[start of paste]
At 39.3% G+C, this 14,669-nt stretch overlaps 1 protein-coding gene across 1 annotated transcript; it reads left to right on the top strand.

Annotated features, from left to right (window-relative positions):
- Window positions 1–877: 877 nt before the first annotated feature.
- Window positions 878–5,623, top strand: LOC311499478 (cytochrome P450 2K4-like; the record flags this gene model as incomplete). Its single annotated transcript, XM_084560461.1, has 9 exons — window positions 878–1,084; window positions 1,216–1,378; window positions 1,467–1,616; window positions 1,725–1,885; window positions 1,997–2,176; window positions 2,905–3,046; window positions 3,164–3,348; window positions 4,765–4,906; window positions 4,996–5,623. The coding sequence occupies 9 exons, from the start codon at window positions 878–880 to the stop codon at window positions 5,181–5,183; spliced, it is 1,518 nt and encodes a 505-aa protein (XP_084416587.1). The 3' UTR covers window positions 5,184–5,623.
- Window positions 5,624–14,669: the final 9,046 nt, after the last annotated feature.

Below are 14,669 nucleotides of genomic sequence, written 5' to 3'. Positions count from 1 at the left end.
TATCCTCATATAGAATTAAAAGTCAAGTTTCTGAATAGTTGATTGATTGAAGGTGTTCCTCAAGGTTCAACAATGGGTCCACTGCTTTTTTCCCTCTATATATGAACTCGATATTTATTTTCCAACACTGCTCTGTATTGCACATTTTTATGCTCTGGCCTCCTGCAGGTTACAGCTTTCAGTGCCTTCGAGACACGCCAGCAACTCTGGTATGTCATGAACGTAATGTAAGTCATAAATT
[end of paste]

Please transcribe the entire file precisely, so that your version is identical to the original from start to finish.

At 39.3% G+C, this 14,669-nt stretch overlaps 1 protein-coding gene across 1 annotated transcript; it reads left to right on the top strand.

Annotated features, from left to right (window-relative positions):
- Window positions 1–877: 877 nt before the first annotated feature.
- Window positions 878–5,623, top strand: LOC311499478 (cytochrome P450 2K4-like; the record flags this gene model as incomplete). Its single annotated transcript, XM_084560461.1, has 9 exons — window positions 878–1,084; window positions 1,216–1,378; window positions 1,467–1,616; window positions 1,725–1,885; window positions 1,997–2,176; window positions 2,905–3,046; window positions 3,164–3,348; window positions 4,765–4,906; window positions 4,996–5,623. The coding sequence occupies 9 exons, from the start codon at window positions 878–880 to the stop codon at window positions 5,181–5,183; spliced, it is 1,518 nt and encodes a 505-aa protein (XP_084416587.1). The 3' UTR covers window positions 5,184–5,623.
- Window positions 5,624–14,669: the final 9,046 nt, after the last annotated feature.

Below are 14,669 nucleotides of genomic sequence, written 5' to 3'. Positions count from 1 at the left end.
TATCCTCATATAGAATTAAAAGTCAAGTTTCTGAATAGTTGATTGATTGAAGGTGTTCCTCAAGGTTCAACAATGGGTCCACTGCTTTTTTCCCTCTATATATGAACTCGATATTTATTTTCCAACACTGCTCTGTATTGCACATTTTTATGCTCTGGCCTCCTGCAGGTTACAGCTTTCAGTGCCTTCGAGACACGCCAGCAACTCTGGTATGTCATGAACGTAATGTAAGTCATAAATT